Data released by the U.S. Census Bureau reveals a reverse urban migration trend in the country.
This interactive graph paints the picture.
The recession has played a big role in determining migration trends in the U.S., with most people either staying where they are or returning to where they came from, particularly in big cities. The New York area lost a net 100,000 people in 2009, (down from 220,000 in 2007) while Los Angeles lost a net 80,000 (down from a massive 222,000 in 2007). Chicago lost a net 40,000 residents which is in line with the 52,000 the recession sent packing in 2007. This runs contrary to historical data which shows a net migration of people to big cities, rather than away from them.
Reverse urban migration will decrease the supply of labor and consumers in the cities which could result in lower prices in terms of real estate and consumer goods, not to mention services such as restaurants. In New York, fewer people will impact high-density high-margin businesses such as Starbucks (SBX). Regional focused banks, such as Chase Manhattan, will also have a smaller market to penetrate as they lack national representation like that enjoyed by Bank of America (BAC).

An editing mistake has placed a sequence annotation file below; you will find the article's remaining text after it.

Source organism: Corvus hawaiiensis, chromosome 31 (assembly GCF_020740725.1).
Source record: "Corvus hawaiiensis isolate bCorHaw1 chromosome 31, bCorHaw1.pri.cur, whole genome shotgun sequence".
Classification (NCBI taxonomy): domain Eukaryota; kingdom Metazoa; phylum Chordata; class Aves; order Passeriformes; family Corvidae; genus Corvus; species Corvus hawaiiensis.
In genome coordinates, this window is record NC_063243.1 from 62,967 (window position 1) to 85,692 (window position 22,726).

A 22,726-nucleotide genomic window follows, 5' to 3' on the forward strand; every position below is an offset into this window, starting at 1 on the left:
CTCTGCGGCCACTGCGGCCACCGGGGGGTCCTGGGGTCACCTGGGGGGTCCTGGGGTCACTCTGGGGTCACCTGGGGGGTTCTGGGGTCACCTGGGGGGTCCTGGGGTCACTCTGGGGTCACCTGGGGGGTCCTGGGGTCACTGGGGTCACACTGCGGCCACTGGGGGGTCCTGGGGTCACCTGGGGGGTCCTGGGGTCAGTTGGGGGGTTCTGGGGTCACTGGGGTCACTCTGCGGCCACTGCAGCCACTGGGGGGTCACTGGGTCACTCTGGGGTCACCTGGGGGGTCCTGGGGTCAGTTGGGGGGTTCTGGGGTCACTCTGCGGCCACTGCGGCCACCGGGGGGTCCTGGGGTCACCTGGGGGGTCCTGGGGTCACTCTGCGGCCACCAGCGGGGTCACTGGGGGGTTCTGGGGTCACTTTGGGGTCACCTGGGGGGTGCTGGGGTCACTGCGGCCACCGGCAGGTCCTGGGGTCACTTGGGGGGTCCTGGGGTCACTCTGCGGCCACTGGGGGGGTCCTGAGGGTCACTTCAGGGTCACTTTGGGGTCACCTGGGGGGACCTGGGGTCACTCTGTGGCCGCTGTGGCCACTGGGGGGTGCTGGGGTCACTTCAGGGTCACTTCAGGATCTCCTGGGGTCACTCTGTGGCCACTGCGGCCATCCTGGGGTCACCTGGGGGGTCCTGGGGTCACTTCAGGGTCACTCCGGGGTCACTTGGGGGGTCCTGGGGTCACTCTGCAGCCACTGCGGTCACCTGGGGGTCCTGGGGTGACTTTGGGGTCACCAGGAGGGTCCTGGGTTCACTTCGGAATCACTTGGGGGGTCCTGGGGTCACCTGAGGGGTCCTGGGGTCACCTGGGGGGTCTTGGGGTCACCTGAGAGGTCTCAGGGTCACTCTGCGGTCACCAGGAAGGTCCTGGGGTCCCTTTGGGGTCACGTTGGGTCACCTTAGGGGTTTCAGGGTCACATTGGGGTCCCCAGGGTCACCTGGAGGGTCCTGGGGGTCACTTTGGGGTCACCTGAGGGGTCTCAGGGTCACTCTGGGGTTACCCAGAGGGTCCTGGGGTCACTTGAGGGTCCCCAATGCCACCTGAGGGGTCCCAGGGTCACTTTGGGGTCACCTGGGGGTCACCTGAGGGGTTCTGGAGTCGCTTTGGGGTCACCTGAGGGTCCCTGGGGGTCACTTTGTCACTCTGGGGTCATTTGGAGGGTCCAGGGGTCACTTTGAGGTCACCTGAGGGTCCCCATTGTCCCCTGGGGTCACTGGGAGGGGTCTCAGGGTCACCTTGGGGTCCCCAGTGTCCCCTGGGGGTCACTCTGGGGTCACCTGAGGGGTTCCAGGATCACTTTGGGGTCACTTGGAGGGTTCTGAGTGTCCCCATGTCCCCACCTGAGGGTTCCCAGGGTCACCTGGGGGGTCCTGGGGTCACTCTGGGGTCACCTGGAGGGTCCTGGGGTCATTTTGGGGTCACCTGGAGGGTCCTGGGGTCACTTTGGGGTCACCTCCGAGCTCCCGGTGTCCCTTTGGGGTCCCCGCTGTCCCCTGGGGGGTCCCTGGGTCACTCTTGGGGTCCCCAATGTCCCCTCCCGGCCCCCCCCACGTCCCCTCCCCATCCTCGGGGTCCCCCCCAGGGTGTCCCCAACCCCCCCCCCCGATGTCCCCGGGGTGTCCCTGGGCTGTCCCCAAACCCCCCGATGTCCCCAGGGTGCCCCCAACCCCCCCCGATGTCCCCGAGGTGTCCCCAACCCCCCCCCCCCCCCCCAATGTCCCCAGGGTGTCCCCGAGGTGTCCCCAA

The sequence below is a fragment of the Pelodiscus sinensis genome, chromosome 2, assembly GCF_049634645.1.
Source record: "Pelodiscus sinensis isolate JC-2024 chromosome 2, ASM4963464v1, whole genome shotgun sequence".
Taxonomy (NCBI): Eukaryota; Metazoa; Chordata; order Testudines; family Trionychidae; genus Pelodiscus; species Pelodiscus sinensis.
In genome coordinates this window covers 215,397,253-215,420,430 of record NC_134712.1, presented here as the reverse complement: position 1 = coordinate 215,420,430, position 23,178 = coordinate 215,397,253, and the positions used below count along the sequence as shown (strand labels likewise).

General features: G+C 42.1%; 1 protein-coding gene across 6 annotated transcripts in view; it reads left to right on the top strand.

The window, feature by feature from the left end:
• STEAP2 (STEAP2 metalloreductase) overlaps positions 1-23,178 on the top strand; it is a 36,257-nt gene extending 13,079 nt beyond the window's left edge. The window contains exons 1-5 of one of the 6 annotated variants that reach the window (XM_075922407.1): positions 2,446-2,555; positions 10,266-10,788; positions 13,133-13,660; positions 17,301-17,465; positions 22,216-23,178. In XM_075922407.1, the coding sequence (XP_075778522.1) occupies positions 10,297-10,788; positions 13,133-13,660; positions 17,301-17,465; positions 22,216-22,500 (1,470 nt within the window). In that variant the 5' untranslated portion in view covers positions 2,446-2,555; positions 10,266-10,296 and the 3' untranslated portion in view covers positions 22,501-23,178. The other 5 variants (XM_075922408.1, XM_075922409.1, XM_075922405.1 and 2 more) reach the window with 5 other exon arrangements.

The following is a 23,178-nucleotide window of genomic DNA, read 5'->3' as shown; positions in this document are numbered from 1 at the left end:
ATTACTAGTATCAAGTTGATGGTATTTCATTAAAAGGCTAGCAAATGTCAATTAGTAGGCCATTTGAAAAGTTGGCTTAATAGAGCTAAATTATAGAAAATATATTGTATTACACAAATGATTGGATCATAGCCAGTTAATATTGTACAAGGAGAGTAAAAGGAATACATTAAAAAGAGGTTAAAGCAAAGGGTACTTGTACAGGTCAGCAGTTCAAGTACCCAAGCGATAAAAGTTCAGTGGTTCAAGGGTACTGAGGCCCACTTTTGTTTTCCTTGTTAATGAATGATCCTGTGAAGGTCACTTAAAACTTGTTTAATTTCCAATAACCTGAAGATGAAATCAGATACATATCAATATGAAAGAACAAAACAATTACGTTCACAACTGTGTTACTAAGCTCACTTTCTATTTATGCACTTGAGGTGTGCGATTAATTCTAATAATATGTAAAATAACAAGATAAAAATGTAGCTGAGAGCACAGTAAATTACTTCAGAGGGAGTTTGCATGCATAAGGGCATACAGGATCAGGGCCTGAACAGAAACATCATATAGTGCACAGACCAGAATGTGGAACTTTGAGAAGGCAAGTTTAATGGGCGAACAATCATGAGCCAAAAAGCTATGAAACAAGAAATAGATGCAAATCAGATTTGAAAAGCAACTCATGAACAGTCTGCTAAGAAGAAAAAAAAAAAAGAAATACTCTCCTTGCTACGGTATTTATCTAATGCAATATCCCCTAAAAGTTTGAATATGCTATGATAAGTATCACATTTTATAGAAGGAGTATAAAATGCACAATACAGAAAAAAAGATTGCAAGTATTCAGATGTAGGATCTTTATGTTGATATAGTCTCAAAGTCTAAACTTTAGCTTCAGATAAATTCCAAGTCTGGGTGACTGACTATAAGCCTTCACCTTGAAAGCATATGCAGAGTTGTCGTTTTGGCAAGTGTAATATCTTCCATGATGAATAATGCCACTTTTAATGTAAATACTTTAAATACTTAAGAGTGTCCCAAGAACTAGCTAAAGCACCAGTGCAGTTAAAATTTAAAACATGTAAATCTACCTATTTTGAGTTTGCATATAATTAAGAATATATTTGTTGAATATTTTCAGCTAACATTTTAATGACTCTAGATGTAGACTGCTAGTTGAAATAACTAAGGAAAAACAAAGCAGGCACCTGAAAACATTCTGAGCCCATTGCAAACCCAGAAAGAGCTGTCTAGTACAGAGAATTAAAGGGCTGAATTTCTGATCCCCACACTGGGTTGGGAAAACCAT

Just an interesting piece of information, especially considering the huge trend seen in China and other emerging markets of mass migration into urban environments which is largely responsible for rising labor costs, increasing inflation and higher consumer spending (all running contrary to current experience in the US on a 3 year view).